Psywar in Iran

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“This is it. The big one. This is the first revolution that has been catapulted onto a global stage and transformed by social media,” says Clay Shirky, professor at New York University and author of the book Here Comes Everybody: The Power of Organizing Without Organizations. And what’s had the greatest impact? “It’s Twitter,” says Shirky.

So starts my piece in Crikey yesterday, We’re all wearing green for Iran now, apparently.

The article covers two main points.

One, this isn’t really the first time demonstrations have been organised or teargas reported via Twitter. Try Bangkok in October 2008. Try Chişinău in April 2009. And as Business Week pointed out, A Twitter revolution? Hardly.

Two, people are changing their avatars green to “support democracy in Iran” based on very little information. And as commenter Rena Zurawel claimed:

Whether it is a Rose Revolution in Georgia, or Orange Revolution in the Ukraine or a Green revolution in Iran — the source and inspiration is exactly the same: $70 million decided by the Congress to spend on so called “democratic changes in Iran”.

That last point intrigued me, so I poked around a bit.

I found this 2008 report from STRATFOR Global Intelligence: Geopolitical Diary: Iran, Psywar and the Hersh Article which is reproduced in full over the jump.

Continue reading “Psywar in Iran”

Links for 11 June 2009 through 13 June 2009

Stilgherrian’s links for 11 June 2009 through 13 June 2009, gathered with tenderness and love. Especially love.

  • The Poll Cruncher | Pollytics: How trustworthy is the result of an opinion poll? This handy little tool allows you to enter the sample size and the result, and it gives you the margin of error. Assuming, of course, that the poll was conducted randomly and ethically in the first place.
  • What’s Your Professional Reputation? | Pollytics: Possum interprets the latest results from the Roy Morgan poll of public perceptions of ethics and honesty for various professions. As usual, newspaper journalists and car salesmen are down the bottom. Possum creates a nice little interactive graph showing how the result have changed each year since 1979.
  • Nineteen Eighty-Four turns sixty | Inside Story: Brian McFarlane’s take on the 60th anniversary of the publication of Orwell’s classic. Somehow, while talking about film adaptations and connections to Phillip K Dick, he completely fails to mention Terry Gilliam’s Brazil.
  • Dear Global Service Direct, where is my Snuggie? | Crikey: Crikey‘s coverage of their interactions with the Snuggie has the potential to become quite obsessive. In a good way. However this silly exchange of emails with Snuggie’s sellers contain one of the best customer service responses ever: “I wish I could do more but I am just a pawn.” Also, a graph.
  • From little things… | RN Future Tense: This episode of ABC Radio National’s Future Tense included an interview with ActionAid Australia’s Archie Law about Project TOTO, as well as some great stuff about innovative uses of telecommunications technology in Kenya and India. Internet via bus, anyone?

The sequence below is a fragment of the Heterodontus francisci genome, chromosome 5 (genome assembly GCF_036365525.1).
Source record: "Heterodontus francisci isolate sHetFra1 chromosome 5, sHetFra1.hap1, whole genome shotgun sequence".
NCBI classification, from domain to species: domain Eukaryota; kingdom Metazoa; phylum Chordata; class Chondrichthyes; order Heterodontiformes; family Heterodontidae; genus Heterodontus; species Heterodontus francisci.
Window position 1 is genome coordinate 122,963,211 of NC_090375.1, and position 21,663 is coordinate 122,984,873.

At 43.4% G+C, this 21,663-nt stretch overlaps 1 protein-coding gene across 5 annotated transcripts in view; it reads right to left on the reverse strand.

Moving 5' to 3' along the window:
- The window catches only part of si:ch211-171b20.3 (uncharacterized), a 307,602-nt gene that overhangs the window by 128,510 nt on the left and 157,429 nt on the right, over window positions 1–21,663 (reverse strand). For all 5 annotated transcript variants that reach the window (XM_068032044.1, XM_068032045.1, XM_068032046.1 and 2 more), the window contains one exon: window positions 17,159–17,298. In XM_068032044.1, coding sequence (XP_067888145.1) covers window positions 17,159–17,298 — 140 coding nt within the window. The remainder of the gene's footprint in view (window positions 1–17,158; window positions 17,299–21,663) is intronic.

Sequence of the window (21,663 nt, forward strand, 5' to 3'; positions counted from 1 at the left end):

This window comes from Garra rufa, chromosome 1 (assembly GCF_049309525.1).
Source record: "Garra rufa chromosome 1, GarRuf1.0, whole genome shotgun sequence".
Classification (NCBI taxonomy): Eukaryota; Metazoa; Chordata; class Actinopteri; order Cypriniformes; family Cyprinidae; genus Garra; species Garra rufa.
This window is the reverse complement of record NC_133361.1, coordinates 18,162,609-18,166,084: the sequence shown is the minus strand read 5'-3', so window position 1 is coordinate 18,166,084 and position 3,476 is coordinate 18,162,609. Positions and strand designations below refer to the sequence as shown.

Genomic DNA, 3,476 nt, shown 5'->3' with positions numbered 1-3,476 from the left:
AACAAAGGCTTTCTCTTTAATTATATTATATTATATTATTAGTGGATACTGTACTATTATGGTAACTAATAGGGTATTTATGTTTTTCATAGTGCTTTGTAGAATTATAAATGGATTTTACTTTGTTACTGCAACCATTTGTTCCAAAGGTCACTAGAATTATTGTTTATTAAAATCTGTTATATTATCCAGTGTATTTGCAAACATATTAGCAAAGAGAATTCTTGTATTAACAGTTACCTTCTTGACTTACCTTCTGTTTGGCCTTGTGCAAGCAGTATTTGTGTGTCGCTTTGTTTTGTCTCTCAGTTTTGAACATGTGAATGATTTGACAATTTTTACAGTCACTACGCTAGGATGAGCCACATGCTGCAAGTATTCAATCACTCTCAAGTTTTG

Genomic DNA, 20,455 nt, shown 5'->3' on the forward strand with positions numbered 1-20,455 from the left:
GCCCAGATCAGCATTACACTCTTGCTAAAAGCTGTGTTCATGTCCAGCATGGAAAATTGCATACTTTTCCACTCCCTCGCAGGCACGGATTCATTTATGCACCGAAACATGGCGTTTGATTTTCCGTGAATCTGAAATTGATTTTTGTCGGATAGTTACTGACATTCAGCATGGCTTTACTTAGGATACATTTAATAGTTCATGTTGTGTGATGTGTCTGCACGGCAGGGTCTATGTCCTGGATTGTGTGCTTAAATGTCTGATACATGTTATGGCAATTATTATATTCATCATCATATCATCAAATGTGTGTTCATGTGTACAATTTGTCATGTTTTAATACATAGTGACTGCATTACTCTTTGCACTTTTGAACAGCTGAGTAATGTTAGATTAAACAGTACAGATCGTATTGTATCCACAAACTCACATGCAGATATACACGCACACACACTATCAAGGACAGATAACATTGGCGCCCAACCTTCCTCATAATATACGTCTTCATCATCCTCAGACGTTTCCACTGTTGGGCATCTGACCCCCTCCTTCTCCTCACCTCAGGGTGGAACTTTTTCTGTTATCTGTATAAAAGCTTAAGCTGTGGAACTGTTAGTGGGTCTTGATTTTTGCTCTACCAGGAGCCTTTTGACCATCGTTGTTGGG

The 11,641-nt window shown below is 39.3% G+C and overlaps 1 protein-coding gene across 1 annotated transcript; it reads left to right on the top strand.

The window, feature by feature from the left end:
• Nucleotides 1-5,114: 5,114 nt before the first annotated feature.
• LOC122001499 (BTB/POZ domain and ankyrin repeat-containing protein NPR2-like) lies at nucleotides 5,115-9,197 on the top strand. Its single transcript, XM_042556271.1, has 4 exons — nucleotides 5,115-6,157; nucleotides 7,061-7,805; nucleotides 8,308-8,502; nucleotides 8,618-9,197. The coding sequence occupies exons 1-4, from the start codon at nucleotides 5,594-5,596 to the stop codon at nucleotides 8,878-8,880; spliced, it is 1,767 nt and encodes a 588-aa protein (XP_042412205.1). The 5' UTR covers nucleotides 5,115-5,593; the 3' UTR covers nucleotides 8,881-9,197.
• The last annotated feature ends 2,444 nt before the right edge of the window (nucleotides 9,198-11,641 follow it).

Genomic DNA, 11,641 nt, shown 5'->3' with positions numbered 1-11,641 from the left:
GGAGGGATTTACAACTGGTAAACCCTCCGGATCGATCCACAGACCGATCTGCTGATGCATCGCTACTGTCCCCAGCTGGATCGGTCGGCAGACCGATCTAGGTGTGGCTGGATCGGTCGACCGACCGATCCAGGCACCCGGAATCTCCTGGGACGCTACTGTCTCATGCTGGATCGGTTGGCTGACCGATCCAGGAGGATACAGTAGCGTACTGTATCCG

• William Langewiesche on Somali pirates | vanityfair.com: Feature article on the incident where French luxury cruise ship Le Ponant was targeted by Somali pirates.
  • louder than swahili: The blog of Pernille, a 37yo Scandinavian woman who’s been living in Tanzania since 2007, and most recently before that spent 26 months among Sudanese refugees along and across the Ugandan border to Southern Sudan.
  • A Never Ending Race | absolutelybangkok.com: Bangkok in 2015 is a paranoid short yarn from Yan Monchatre, a French cartoonist and illustrator who’s resident in Bangkok.
  • The First Few Milliseconds of an HTTPS Connection | Moserware: A deep, deep explanation of what happens when your web browser creates an encrypted connection to a website.
  • mHITs: An Australian company providing the technology to pay by mobile phone. Currently seems to be limited to food and drink, and to a handful of venues in Canberra and Sydney.
  • The United Republic Consulate of Tanzania Consulate: This is, I hope, the official website of the Consulate for Tanzania in Melbourne. It’s not particularly reassuring when the home page’s title bar reads: “::Welcom to Company Name::”.
  • Rise of online mercenaries | Australian IT: Steven Bellovin, professor of computing science at Columbia University, predicts the rise of online mercenaries using techniques going back 200 years to letters of marque and reprisal, where governments commission somebody to attack another government’s assets with perfect immunity under law. The story’s a couple weeks old but still relevant.

Unreliable Bangkok, revisited

Photograph of Thai Airways International Boeing 747-400 at Sydney Airport

Just 18 months ago, I wrote about how this ordinary aircraft would change my life. And it did. This Boeing 747, or one very like it, took me on my first trip outside Australia, to Thailand. I’m about to be changed again. Dramatically.

I can’t tell you about my SEKRIT project just yet, except that it will expose me to things which are Very Different from anything I’ve experienced in my life so far. This morning, though, I’ve been re-reading the pieces I wrote when I returned from Thailand, each labelled “Unreliable Bangkok”.

You may like to re-read them with me now. I quite liked them at the time. If nothing else, the photographs are interesting. Perhaps.

My SEKRIT project will also involve international travel, but not to Thailand. I’ll be posting every day while I’m away — because that’s the point of the trip! — and more reflective pieces upon my return. Stay tuned.